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Bar Code Symbology Descriptions

1D (Linear) Barcodes | 2D Symbologies | Postal Codes

1D (Linear) Bar Code Symbologies

Bar Code Image Characters Format Common Applications
Code 39

128 Alphanumeric


Package Tracking, Manifests, Bills of Lading, Automotive Inventory, Vehicle ID, US DOD, Health Industry Bar Code Council (HIBCC)

The first alpha-numeric symbology that originally encoded 39 characters (now 43) including uppercase letters (A - Z), digits (0 - 9) and a few special characters like the $ sign. The entire ASCII character set can be encoded using Code 39’s Full ASCII mode. The bar code does not contain a check digit but is considered self-checking because a single erroneously decoded bar can not generate another valid character. The code has very low data density compared to other 1D codes which does not make it feasible for small space applications.
     The name Code 39 is derived from the fact that three of the nine elements that constitute a codeword are wide elements, the remaining six are narrow. Code 39 was developed by Dr. David Allais and Ray Stevens of Intermec in 1974. It was later standardised as ANSI MH 10.8 M-1983 and MIL-STD-1189.
Code 128

128 Alphanumeric


Lotteries, Package Tracking, Manifests, Bills of Lading, Patient Bracelets, Medication, Retail, POS, Returned Goods, Inventory Control

Code 128 is a very high-density barcode symbology, used extensively world wide in shipping and packaging industries. GS1-128 (formerly known as UCC/EAN-128) is one of its variants. It is used for alphanumeric or numeric-only barcodes. It can encode all 128 characters of ASCII and is also capable of encoding two numbers into one character width, called double density. This feature is evidence of it being designed to reduce the amount of space the bar code occupies, to address the ever-increasing needs of item catalogs. Each printed character can have one of three different meanings, depending on which of three different character sets are employed. Code 128 is the major component of the labeling standard for GS1-128 (formerly known as UCC/EAN-128), used as product identification for container and pallet levels of retail markets.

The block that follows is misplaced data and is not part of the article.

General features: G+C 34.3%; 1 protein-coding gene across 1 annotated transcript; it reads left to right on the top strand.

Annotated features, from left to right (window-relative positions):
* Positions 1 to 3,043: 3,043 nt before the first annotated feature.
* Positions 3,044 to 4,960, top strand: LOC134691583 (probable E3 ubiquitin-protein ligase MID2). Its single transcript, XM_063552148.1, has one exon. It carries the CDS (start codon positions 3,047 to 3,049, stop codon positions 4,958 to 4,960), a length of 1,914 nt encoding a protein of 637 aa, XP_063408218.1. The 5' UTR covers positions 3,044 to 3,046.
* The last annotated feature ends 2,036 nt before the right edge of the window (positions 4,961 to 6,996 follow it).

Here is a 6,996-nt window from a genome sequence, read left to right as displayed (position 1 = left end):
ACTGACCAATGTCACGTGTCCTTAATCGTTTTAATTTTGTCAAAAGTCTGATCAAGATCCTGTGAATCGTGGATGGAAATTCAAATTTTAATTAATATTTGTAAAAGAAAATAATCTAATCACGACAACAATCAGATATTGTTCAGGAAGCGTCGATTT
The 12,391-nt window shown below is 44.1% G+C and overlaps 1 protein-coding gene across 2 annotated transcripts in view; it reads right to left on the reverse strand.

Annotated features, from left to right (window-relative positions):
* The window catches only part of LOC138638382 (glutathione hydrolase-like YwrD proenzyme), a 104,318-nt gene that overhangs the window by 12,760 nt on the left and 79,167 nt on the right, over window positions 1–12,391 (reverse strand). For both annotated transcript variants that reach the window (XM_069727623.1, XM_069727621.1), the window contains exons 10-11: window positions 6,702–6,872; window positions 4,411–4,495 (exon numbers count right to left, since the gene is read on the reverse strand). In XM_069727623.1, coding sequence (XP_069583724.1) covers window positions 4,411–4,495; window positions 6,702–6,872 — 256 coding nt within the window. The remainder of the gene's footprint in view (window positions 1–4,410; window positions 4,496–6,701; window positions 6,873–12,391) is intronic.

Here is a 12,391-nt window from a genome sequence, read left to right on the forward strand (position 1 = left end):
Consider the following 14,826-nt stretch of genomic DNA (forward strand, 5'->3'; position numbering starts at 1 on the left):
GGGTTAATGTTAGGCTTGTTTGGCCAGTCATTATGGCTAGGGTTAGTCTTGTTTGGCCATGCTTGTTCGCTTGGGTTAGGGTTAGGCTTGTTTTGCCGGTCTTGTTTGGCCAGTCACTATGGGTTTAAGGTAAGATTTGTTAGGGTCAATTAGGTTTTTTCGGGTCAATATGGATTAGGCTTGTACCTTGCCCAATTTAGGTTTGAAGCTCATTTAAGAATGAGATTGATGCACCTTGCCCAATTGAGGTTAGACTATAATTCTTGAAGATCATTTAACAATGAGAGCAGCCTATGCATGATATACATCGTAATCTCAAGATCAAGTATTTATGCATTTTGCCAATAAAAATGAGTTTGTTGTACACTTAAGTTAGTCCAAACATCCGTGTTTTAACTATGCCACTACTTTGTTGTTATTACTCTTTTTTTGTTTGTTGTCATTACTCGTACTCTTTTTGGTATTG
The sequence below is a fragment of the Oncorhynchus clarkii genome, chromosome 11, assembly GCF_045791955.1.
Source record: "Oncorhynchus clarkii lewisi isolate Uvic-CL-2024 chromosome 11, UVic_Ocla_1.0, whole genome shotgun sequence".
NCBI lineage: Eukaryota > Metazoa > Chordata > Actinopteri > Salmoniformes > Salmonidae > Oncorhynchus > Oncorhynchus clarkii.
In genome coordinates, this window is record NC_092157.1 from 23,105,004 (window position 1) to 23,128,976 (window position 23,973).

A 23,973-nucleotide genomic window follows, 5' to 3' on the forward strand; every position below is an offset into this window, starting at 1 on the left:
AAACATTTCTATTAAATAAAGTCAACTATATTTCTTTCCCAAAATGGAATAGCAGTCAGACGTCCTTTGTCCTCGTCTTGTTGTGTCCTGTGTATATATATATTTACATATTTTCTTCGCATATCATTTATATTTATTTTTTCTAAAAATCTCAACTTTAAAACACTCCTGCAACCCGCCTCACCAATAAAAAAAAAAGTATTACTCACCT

20 Numeric + punctuation


Libraries, Blood banks, Airbills, Patient Bracelets, Medication

Codabar was designed to be accurately read even when printed on dot-matrix printers for multi-part forms such as FedEx airbills and blood bank forms, where variants are still in use as of 2007. Although newer symbologies hold more information in a smaller space, Codabar has a large installed base in libraries. It is even possible to print Codabar codes using typewriter-like impact printers, which allows to create a large number of codes with subsequent numbers without having to use any digital equipment. After each printed code, the printer's stamp is mechanically turned to the next number, as for example in mechanical mile counters.

10 Numeric


Postal, Retail, POS, Returned Goods, Inventory Control

A European Article Number (EAN) is a bar coding standard which is a superset of the original 12-digit Universal Product Code (UPC) system developed in North America. The EAN-13 barcode is defined by the standards organization GS1. It is also called a Japanese Article Number (JAN) in Japan. UPC, EAN, and JAN numbers are collectively called Global Trade Item Numbers (GTIN), though they can be expressed in different kinds of bar codes. EAN-13 is a superset of UPC-A which means that any reader capable of decoding EAN-13 codes will also be able to decode UPC-A codes. EAN-8 is a 2- or 3-digit number system code followed by a 4- or 5-digit product code. The EAN-8 product codes are assigned directly by the numbering authority. This has the advantage that any company can request an EAN-8 code regardless of its EAN-13 manufacturer or product code. UPC-E is a shorter form of a UPC-A referred to as the zero suppression version. It allows customer codes with a larger numbers of zeros to be represented in a more compact version.
2 of 5

10 Numeric


Retail, POS, Returned Goods, Inventory Control

Interleaved 2 of 5 (I 2 of 5, I2/5) is a continuous two-width barcode symbology encoding digits. It is used on cartons of products, while the products inside are labeled with UPC or EAN. The symbology is called "interleaved" because the first numeric data is encoded in the first 5 bars while the second numeric data is encoded in the first 5 spaces that separate the first 5 bars. Thus the first 5 bars and spaces actually encode two characters. This is also why the bar code can only encode an even number of data elements.

10 Numeric


Product Packaging